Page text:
There were once 10 candidates on the GOP side. Everyone was new to running for office. That political inexperience may have added to a significant shakeup of the field in late May. Election staff in the state say that five candidates, including some big spenders, didn’t collect enough valid signatures to make the ballot.
Reports showed that a group of paid petitioners working across campaigns had faked thousands of signatures on the candidate’s nominating paperwork.
Businesswoman Tudor Dixon, who received a late endorsement from former President Donald Trump on Friday night, saw her poll numbers climb following the petition scandal. She has also racked up endorsements from well-known names in Republican politics, like the family of former U.S. Secretary of Education Betsy DeVos and the group Right to Life of Michigan.
“You know, we’ve always planned to go around the state and meet people and gain support, gain supporters, and gain the resources to go out there and get our message broadcast louder,” said Dixon after a debate last week. “And that’s what we’ve been doing. And I think that’s what’s behind it – hard work.”
Businessman Kevin Rinke has referred to Dixon as Gov. Whitmer in sheep’s clothing.
“She’ll say or do anything for position,” he said of Dixon. “I’m a guy that’s running to do the right things for the people of Michigan. This is public service for me. I’m not looking for a career.”
Largely self-funded, Rinke has pitched himself as an outsider who will slash the personal income tax rate, raise literacy and focus on election integrity. (All five Republican candidates have shown support for Trump’s lies that he won the 2020 election.)
“We can move Michigan forward by putting the people first, Democrats as well as Republicans.”
Lately, Rinke and Dixon have both seen relatively strong poll numbers. Still, leading into Tuesday, polling suggests a chunk of Republican voters are still undecided.
In January, chiropractor Garrett Soldano became the first Republican to file in the governor’s race. He’s one of the five remaining. He says he trusts the strategy that got him this far: “We just continue to let our grassroots army do what they do best. And that’s getting out there, and you have voter contacts.”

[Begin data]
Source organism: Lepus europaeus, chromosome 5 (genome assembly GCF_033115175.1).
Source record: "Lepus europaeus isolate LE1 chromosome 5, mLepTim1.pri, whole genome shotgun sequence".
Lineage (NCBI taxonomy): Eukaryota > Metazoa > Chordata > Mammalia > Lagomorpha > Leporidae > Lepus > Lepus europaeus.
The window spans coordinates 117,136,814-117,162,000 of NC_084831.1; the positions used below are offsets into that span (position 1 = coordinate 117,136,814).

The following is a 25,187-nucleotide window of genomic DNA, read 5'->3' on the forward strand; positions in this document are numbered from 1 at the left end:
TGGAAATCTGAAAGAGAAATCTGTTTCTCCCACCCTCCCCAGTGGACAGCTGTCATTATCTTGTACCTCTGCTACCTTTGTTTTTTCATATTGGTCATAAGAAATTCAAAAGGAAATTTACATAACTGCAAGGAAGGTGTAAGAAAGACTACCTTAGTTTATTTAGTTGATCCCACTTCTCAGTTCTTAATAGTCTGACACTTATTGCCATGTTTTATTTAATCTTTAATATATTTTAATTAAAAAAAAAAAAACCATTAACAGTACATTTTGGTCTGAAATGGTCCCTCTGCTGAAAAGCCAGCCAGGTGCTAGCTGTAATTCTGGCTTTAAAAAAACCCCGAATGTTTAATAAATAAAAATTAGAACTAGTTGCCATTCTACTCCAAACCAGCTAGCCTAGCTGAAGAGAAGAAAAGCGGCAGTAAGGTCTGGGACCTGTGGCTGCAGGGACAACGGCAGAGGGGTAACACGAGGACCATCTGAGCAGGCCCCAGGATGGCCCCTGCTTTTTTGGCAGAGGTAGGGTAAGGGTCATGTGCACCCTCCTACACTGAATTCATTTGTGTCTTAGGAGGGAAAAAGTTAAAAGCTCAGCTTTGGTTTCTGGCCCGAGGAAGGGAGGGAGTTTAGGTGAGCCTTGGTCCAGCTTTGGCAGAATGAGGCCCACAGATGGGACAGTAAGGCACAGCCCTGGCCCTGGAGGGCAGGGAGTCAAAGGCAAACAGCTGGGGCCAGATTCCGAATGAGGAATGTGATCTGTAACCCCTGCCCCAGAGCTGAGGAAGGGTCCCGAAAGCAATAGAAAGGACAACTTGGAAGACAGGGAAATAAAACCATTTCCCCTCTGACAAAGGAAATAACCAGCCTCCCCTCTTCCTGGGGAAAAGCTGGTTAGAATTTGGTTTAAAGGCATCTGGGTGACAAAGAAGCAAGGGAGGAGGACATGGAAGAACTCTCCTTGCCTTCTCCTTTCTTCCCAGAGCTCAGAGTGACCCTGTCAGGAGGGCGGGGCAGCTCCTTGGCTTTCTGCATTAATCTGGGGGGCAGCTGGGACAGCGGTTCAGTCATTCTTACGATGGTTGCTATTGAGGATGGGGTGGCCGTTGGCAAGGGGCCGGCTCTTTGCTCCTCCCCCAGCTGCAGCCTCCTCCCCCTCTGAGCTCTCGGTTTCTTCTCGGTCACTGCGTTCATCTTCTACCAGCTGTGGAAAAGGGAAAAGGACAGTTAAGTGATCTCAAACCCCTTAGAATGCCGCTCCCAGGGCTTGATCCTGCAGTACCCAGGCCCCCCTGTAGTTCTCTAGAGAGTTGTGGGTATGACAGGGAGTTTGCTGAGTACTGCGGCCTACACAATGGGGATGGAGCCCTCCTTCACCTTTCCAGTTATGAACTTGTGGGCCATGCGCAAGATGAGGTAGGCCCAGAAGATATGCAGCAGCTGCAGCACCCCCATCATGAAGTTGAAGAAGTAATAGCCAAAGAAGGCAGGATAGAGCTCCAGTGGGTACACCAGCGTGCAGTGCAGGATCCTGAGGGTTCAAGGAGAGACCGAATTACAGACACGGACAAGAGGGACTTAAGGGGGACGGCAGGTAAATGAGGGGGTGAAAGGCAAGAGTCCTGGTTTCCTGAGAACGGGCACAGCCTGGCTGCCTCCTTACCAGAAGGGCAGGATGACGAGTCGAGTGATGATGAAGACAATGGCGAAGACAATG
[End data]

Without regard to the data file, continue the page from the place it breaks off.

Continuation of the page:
Pam Dawson, a Michgain voter, watched the Republican debate last week and said all the candidates are strong in their own ways. “And I think they’re trying to be a little bit more cautious. They want to make sure that they’re going to get the one that’s going to beat Whitmer,” she said.
For Dawson, that’s either Soldano or real estate agent Ryan Kelley. The latter saw his name recognition spike after the FBI arrested him in June for misdemeanor charges associated with the January 6 insurrection at the U.S. Capitol. Kelley has pleaded not guilty.
The issues and the odds
The candidates — Soldano, Dixon, Rinke, Kelley and Pastor Ralph Rebandt — have all taken similar stances, like wanting to lower taxes and opposing abortion. Candidates’ ability to attract independent voters will be key to winning the general election against Gov. Whitmer, says pollster Richard Czuba of the Glengariff Group. He says two issues will likely dominate:
“We have to watch how is abortion impacting the vote versus how is inflation impacting the vote. And we don’t know the answer to that, yet.”
Czuba questions how prepared the slate of Republican candidates are to take on the political veteran.
“August 3, we are likely to see a Republican nominee for governor that does not have strong name ID, does not have strong organization and probably doesn’t have any money left in the bank after the primary,” Czuba says.
The Democratic Governors Association has already started running attack ads in the GOP primary and Michigan Republican Party spokesperson Gustavo Portela accuses Democrats of meddling.
“They’re afraid of the message, and they’re afraid of the fact that people are going to have a choice this fall.”
Whoever wins the Republican nomination may have to get used to the pressure. Recent campaign finance reports show Gov. Whitmer has millions to spend.
Colin Jackson is a reporter for the Michigan Public Radio Network.